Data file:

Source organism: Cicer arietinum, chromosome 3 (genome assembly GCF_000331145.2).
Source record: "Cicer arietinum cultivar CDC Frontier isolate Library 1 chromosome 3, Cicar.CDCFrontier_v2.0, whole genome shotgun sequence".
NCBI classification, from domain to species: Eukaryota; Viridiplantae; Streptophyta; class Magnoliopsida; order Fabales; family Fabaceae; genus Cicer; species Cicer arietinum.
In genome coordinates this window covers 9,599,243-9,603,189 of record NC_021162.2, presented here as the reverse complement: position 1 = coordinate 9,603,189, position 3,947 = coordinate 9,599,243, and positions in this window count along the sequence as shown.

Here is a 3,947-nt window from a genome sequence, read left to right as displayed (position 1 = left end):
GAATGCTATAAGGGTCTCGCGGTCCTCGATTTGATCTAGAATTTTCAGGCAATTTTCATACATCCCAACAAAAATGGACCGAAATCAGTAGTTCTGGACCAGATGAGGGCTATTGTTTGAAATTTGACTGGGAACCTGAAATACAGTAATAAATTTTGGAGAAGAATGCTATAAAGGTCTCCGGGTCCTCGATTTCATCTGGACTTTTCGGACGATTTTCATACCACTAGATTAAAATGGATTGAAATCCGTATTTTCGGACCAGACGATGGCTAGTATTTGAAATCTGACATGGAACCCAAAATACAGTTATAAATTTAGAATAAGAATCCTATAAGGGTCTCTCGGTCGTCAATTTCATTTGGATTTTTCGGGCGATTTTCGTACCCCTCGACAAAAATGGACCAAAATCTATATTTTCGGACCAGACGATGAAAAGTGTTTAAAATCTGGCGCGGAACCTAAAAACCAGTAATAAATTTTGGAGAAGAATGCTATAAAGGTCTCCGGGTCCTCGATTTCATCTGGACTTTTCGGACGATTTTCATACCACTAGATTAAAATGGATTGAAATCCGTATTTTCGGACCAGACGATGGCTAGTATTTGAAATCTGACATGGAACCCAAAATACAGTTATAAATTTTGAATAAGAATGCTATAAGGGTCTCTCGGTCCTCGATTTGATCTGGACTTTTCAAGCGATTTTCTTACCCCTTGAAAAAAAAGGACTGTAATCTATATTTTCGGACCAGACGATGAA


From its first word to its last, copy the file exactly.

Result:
Source organism: Cicer arietinum, chromosome 3 (genome assembly GCF_000331145.2).
Source record: "Cicer arietinum cultivar CDC Frontier isolate Library 1 chromosome 3, Cicar.CDCFrontier_v2.0, whole genome shotgun sequence".
NCBI classification, from domain to species: Eukaryota; Viridiplantae; Streptophyta; class Magnoliopsida; order Fabales; family Fabaceae; genus Cicer; species Cicer arietinum.
In genome coordinates this window covers 9,599,243-9,603,189 of record NC_021162.2, presented here as the reverse complement: position 1 = coordinate 9,603,189, position 3,947 = coordinate 9,599,243, and positions in this window count along the sequence as shown.

Here is a 3,947-nt window from a genome sequence, read left to right as displayed (position 1 = left end):
GAATGCTATAAGGGTCTCGCGGTCCTCGATTTGATCTAGAATTTTCAGGCAATTTTCATACATCCCAACAAAAATGGACCGAAATCAGTAGTTCTGGACCAGATGAGGGCTATTGTTTGAAATTTGACTGGGAACCTGAAATACAGTAATAAATTTTGGAGAAGAATGCTATAAAGGTCTCCGGGTCCTCGATTTCATCTGGACTTTTCGGACGATTTTCATACCACTAGATTAAAATGGATTGAAATCCGTATTTTCGGACCAGACGATGGCTAGTATTTGAAATCTGACATGGAACCCAAAATACAGTTATAAATTTAGAATAAGAATCCTATAAGGGTCTCTCGGTCGTCAATTTCATTTGGATTTTTCGGGCGATTTTCGTACCCCTCGACAAAAATGGACCAAAATCTATATTTTCGGACCAGACGATGAAAAGTGTTTAAAATCTGGCGCGGAACCTAAAAACCAGTAATAAATTTTGGAGAAGAATGCTATAAAGGTCTCCGGGTCCTCGATTTCATCTGGACTTTTCGGACGATTTTCATACCACTAGATTAAAATGGATTGAAATCCGTATTTTCGGACCAGACGATGGCTAGTATTTGAAATCTGACATGGAACCCAAAATACAGTTATAAATTTTGAATAAGAATGCTATAAGGGTCTCTCGGTCCTCGATTTGATCTGGACTTTTCAAGCGATTTTCTTACCCCTTGAAAAAAAAGGACTGTAATCTATATTTTCGGACCAGACGATGAA